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Oscar winning film chronicles homeless San Diegan’s life

Ashley Perez

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Inocente Izucar was born into a homeless family, her family moving from shelter to shelter, occasionally having to sleep on the streets. The memories of her father were not so pleasant. One day things got out of control when she forgot to follow his instructions, causing her father to lash out. The mother was afraid that he might kill Inocente and called the police. The police arrested her father and he was deported to Mexico.

Inocente is an intensely personal documentary, directed by Sean Fine and Andrea Nix Fine about a young homeless girl from San Diego who has ambitions to become an artist. Though homeless and undocumented, she refuses to surrender to the bleakness of her surroundings. The film received the Academy Award for Best Documentary this year and was screened on Thursday, March 14th at City College.

Seeking new opportunities to express herself, Izucar joined a community art group for kids with homeless families (San Diego’s ARTS “A Reason To Survive”) a non-profit organization. Through art, she channeled her guilt and frustrations towards her everyday struggle to survive. She created a world of her own, using her creativity to display her emotions on an open canvas. Her dedication and fearlessness paid off, and she was invited to fill an art gallery within a 48 hour period for a special exhibit. She did very well and sold all of her paintings, but left one behind for herself because she cherished it and no dollar value could amount to its meaning to her.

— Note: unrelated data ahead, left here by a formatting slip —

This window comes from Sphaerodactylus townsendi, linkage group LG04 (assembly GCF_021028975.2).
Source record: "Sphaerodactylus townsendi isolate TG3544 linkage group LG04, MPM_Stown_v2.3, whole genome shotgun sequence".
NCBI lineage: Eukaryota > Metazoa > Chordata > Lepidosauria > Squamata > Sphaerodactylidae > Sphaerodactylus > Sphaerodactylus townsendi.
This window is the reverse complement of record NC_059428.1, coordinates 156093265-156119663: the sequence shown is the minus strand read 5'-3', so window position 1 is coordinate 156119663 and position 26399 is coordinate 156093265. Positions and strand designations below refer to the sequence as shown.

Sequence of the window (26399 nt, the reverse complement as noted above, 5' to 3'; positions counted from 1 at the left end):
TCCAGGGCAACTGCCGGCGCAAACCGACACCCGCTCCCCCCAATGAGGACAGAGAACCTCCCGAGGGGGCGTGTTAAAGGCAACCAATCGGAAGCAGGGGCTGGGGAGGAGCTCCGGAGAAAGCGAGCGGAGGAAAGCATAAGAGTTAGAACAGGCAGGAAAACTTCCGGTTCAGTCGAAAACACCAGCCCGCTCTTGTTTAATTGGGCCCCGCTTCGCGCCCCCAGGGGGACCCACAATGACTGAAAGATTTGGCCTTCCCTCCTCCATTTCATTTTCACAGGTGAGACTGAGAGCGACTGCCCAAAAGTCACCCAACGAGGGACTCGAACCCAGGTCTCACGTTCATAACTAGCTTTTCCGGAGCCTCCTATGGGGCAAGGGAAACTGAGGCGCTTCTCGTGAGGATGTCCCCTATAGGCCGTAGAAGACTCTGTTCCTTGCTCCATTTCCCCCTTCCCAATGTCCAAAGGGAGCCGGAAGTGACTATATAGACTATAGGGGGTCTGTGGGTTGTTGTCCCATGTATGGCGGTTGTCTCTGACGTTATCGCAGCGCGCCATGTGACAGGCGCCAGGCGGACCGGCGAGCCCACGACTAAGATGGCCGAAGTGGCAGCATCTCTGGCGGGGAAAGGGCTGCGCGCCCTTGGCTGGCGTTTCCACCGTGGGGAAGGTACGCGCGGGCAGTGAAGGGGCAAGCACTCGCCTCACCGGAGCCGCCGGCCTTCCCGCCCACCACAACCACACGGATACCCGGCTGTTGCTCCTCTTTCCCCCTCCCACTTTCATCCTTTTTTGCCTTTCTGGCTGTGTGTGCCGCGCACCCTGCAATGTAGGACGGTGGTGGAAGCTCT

Suicide is not a foreign concept for Izucar. Nor is the unwavering guilt felt about her role in seeing her abusive father deported, leaving her to struggle alone with her mother and two brothers, jumping from shelter to shelter in perpetuity, all while trying to keep her family together, despite the lack of support from her mother.

Having never lived in one place for longer than three months, Izucar said, “Everyone treasures his or her things. It’s unfair for kids to have to carry their stuff around in bags. When I was little, I didn’t think it was weird. But as I got older, I began to see that other kids at school had houses to live in. I didn’t tell people at school I was homeless. It was my secret.”

One in every 45 kids is homeless in the U.S. The director’s portrait of this young girl idolizes her dedication in not becoming just another statistic. Since working on the documentary, Izucare, now 19-years-old, moved into her own apartment which she shares with her two adopted pet rabbits.

Izucar continues to inspire people with her upbeat attitude and immense creativity.

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Oscar winning film chronicles homeless San Diegan’s life